I grew up with these; I have also gone without medication for extended periods of time, and I know what my headaches are like - they are chronic, and come daily. I use a holistic approach in my personal health care and when others ask for advice I recommend the same to them - but holistic means all encompassing; i.e. both medications and life changes/practices. You should not go towards one and talk about the other as if it is "evil" because without those medications I and billions of others could never have made it this far in life. Please do your research on rebound headaches and medications used to treat them - work with neurologists and pain specialists, not against them. You are doing more harm than good if you are telling people not to take medications that can help them.
I will give you references where you can learn about guide lines for proper medication use.

http://www.webmd.com/migraines-headaches/guide/rebound-headaches

http://www.mayoclinic.com/health/rebound-headaches/DS00613/DSECTION=prevention
 
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whitebear4 responded:
Imitrex doesn't give you as many rebounds as OTCs and narcotic pain meds, but may give you some if taken too often.
 
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whitebear4 replied to Michael9150's response:
Michael150: I haven't taken any medications at all for years because nothing works for me, and I sure would like to find one that will give me a "quick fix".

Preventatives don't cause rebound headaches, only abortives. Many people would not even be able to start their day without preventatives.And certainly initrex does not make people's migraines worse, and for them, it is a Godsend.

The rules on this forum are that we are not supposed to be endorsing any products or books,magazines. And I should add that just because the person who wrote the book wrote it, does not make him/her an expert. Anyone can publish a book thru vanity press.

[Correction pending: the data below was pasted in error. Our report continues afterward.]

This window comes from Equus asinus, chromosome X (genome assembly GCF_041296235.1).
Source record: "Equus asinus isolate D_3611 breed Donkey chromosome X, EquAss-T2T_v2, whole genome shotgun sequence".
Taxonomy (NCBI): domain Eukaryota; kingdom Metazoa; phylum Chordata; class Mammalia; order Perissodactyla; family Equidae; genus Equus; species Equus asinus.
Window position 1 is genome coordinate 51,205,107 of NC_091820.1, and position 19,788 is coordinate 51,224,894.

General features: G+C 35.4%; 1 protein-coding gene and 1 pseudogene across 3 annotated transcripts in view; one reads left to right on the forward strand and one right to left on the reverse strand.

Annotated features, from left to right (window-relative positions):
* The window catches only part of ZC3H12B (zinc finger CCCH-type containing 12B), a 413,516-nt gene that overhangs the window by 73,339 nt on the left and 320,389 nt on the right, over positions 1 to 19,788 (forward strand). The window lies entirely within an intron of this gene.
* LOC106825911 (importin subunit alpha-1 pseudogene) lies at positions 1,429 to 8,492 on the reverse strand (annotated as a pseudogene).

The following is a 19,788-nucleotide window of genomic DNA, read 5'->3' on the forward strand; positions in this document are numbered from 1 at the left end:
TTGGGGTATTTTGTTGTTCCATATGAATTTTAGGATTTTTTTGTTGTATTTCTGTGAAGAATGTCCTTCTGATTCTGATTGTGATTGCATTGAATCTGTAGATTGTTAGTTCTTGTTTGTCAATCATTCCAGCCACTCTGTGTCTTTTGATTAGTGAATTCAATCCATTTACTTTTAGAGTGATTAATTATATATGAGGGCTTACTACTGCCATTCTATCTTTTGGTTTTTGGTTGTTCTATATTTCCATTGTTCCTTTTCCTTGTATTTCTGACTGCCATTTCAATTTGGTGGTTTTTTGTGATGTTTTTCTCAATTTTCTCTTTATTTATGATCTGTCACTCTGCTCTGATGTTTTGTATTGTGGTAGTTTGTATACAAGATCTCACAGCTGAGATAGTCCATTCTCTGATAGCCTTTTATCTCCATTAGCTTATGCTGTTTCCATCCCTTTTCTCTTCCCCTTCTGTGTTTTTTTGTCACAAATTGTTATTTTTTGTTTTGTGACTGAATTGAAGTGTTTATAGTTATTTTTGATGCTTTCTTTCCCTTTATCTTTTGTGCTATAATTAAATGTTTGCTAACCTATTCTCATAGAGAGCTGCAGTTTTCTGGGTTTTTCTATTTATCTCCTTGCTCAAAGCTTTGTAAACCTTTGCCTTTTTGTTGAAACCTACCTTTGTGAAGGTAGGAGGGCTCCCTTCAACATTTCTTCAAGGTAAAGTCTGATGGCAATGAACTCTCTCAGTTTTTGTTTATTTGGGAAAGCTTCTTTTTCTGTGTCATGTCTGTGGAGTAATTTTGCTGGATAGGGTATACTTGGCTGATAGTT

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whitebear4 replied to whitebear4's response:
Also you shouldn't stop cold turkey with some meds, such as Elavil or other anti-depressants, you could get a seizure.
 
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An_205317 replied to Hanafubuki's response:
All distress, disease, disfunction stem from first the spiritual part of us, then mental and finally physical. We are much more than merely mind, body, and spirit with no connection. All these should work in harmony to keep us healthy. However, most of us aren't balanced because we have taken on stress and have lost our inner balance, which is appreciating all aspects of life and loving self, others, and the rest of creation. Most of our disease can be eliminated by finding inner harmony and balance, appreciating every aspect of life. When you work in harmony with the electromagnetic web of the earth, your entire beingness begins healing itself.

Nature appears to work in harmony. For those of us in the northern hemisphere, start going outside into nature and 'drink' in nature. Just try to let go of the stress inside and lighten up!

This is 'alternative medicine', but it may help some people who are looking for another healing method other than medications. I suppose its more holistic in perspective.